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Re: first character cutted when v,j,x

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  • Dasn
    ... Take a look at your selection , it should be exclusive on your windows platform. ... -- Dasn
    Message 1 of 7 , Sep 30, 2006
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      On Sat, Sep 30, 2006 at 11:11:02PM +0800, Eddy Zhao wrote:
      > Hello all,
      >
      > I find a behaviour difference between windows gvim & linux gvim.
      > For text like below
      >
      > line 1
      > line 2
      > line 3
      >
      > Following the sequence below
      > - move focus to first line first character
      > - v
      > - j
      > - j
      > - x
      >
      > On windows gvim, text remained is "line 3"
      > On linux gvim, text remained is "ine 3"
      >
      > How to make linux gvim behave like windows vim ("l" not cutted)?
      >
      > Thanks
      > Eddy

      Take a look at your 'selection', it should be 'exclusive' on your
      windows platform.

      For more info:

      :h :behave
      :h 'selection'

      --
      Dasn
    • cga2000
      On Sat, Sep 30, 2006 at 06:03:28PM EDT, Dasn wrote: [..] ... Could you explain further? After reading the recommended help files I still don t see the logic of
      Message 2 of 7 , Sep 30, 2006
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        On Sat, Sep 30, 2006 at 06:03:28PM EDT, Dasn wrote:

        [..]

        > > How to make linux gvim behave like windows vim ("l" not cutted)?

        > Take a look at your 'selection', it should be 'exclusive' on your
        > windows platform.
        >
        > For more info:
        >
        > :h :behave
        > :h 'selection'

        Could you explain further?

        After reading the recommended help files I still don't see the logic of
        Vim deleting more characters than what I highlighted in the first place
        _and_ making this the default in *nix environments.

        What am I missing and what is the purpose of this confusing behavior?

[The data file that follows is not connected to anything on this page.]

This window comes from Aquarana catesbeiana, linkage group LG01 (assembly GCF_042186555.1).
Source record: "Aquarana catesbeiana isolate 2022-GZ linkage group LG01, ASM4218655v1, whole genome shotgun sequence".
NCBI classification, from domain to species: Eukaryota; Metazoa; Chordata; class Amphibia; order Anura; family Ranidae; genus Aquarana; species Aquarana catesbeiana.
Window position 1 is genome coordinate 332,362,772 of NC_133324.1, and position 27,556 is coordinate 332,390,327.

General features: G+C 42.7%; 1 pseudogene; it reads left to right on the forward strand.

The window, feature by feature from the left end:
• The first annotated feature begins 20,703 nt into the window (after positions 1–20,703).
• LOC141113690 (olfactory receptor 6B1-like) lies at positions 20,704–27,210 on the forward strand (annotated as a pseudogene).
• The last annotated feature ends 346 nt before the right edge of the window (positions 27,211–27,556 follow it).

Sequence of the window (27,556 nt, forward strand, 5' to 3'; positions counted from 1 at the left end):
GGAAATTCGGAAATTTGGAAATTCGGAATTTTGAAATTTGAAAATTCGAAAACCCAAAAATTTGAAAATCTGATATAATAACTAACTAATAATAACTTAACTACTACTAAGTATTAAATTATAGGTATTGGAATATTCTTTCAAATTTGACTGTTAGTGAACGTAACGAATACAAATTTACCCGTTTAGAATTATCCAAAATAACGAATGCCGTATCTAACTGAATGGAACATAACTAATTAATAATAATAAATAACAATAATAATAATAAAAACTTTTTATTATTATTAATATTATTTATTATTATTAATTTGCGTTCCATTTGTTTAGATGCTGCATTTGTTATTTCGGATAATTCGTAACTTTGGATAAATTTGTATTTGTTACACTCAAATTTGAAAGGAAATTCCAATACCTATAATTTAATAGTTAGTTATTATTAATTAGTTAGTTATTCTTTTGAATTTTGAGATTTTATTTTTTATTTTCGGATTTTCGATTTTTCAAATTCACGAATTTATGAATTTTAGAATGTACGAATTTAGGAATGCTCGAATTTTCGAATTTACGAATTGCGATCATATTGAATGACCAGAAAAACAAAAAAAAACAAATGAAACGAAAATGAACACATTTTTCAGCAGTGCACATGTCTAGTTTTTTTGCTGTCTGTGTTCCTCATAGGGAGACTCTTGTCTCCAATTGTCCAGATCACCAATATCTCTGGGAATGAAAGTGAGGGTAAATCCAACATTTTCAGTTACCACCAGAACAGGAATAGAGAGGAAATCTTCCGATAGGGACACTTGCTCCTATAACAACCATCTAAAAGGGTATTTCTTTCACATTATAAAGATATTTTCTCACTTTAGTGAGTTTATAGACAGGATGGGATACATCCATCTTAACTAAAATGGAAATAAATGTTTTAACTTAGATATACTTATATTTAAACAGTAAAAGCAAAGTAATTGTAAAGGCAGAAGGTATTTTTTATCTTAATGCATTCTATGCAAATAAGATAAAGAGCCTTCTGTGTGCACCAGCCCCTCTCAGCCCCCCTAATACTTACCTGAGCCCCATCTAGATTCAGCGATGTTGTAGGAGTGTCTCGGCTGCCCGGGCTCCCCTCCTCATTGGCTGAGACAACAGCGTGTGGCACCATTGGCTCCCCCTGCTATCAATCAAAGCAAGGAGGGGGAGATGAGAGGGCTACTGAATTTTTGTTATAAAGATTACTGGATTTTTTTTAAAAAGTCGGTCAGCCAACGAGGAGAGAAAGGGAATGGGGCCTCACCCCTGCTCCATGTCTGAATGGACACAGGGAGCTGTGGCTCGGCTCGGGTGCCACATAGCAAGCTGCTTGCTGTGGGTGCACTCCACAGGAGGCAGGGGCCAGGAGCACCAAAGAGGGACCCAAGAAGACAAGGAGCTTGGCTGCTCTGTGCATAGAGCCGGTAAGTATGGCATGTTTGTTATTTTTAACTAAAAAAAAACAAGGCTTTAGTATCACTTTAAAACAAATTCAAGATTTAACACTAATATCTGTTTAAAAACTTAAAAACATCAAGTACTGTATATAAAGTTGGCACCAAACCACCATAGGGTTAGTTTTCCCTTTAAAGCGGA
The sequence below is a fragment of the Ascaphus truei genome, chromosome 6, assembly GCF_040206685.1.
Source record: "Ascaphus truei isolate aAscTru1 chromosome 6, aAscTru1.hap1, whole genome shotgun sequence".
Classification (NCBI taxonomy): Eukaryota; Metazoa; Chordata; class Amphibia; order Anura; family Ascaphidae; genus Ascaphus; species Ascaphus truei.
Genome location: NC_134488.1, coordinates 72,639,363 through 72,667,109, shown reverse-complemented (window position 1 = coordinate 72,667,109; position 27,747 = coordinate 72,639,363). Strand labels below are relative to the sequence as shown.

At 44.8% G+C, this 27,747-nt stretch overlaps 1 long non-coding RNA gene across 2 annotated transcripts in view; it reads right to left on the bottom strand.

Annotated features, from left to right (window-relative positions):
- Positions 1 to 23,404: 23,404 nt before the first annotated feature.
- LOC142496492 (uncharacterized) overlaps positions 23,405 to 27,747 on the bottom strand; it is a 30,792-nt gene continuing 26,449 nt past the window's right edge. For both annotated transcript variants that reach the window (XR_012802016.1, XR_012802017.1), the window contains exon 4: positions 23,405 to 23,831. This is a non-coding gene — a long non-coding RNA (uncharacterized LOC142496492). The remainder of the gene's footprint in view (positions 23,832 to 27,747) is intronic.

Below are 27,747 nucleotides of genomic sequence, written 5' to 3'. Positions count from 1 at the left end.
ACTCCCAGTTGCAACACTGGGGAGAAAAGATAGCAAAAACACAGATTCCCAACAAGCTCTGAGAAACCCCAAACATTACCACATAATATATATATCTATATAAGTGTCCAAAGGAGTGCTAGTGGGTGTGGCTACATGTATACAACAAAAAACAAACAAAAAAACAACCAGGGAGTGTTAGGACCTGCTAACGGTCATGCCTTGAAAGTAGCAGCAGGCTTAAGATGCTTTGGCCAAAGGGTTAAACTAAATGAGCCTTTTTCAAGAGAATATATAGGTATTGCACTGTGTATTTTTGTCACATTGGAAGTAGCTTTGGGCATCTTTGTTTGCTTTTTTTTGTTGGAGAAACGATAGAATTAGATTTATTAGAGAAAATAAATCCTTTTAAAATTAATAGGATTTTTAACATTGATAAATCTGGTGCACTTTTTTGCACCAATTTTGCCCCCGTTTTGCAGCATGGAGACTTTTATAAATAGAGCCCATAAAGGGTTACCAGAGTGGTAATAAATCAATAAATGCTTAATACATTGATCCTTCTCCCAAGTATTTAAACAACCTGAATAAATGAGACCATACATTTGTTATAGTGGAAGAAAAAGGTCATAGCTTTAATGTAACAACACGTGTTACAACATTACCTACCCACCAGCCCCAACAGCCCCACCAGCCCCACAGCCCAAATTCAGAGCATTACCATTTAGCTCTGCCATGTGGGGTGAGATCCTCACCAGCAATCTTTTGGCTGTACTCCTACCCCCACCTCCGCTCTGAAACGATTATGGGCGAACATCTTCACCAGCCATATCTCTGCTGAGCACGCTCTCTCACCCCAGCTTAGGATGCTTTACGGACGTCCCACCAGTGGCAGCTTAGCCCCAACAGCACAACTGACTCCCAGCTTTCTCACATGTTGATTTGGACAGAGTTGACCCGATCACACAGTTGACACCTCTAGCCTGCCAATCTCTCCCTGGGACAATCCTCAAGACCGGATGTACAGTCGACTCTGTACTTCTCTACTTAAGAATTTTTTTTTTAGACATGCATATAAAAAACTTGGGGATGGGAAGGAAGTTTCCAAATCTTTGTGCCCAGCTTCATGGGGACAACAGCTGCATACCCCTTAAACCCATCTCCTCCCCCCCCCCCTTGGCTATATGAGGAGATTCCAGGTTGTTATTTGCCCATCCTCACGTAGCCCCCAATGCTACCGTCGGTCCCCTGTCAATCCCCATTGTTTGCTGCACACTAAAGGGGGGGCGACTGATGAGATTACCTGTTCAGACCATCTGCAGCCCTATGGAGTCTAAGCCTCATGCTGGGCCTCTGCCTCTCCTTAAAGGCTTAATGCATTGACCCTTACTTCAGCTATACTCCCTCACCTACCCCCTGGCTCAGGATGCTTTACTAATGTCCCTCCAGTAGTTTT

Thanks

        cga
      • A.J.Mechelynck
        ... What you highlighted includes the cursor (move the cursor to the other end with o -- and with selection=inclusive -- to check it). The Unix default is to
        Message 3 of 7 , Sep 30, 2006
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          cga2000 wrote:
          > On Sat, Sep 30, 2006 at 06:03:28PM EDT, Dasn wrote:
          >
          > [..]
          >
          >>> How to make linux gvim behave like windows vim ("l" not cutted)?
          >
          >> Take a look at your 'selection', it should be 'exclusive' on your
          >> windows platform.
          >>
          >> For more info:
          >>
          >> :h :behave
          >> :h 'selection'
          >
          > Could you explain further?
          >
          > After reading the recommended help files I still don't see the logic of
          > Vim deleting more characters than what I highlighted in the first place
          > _and_ making this the default in *nix environments.
          >
          > What am I missing and what is the purpose of this confusing behavior?
          >
          > Thanks
          >
          > cga
          >

          What you highlighted includes the cursor (move the cursor to the other end
          with o -- and with selection=inclusive -- to check it). The Unix default is to
          delete the whole Visual area, including the cursor character. This, IIUC,
          predates Vim. The Windows default is different: on Windows, in non-Vim
          programs, the bar cursor is between characters, not on a character, and the
          highlighted area (when using shift-right or shift-down, i.e., forward motions)
          stops left of the cursor. The purpose of the confusing "exclusive" behaviour
          on Windows is to cater to the peculiar customs of Windows users. Notice that
          gvim has a block cursor in Visual mode when 'selection' is "inclusive", and a
          thick bar cursor when it is "exclusive".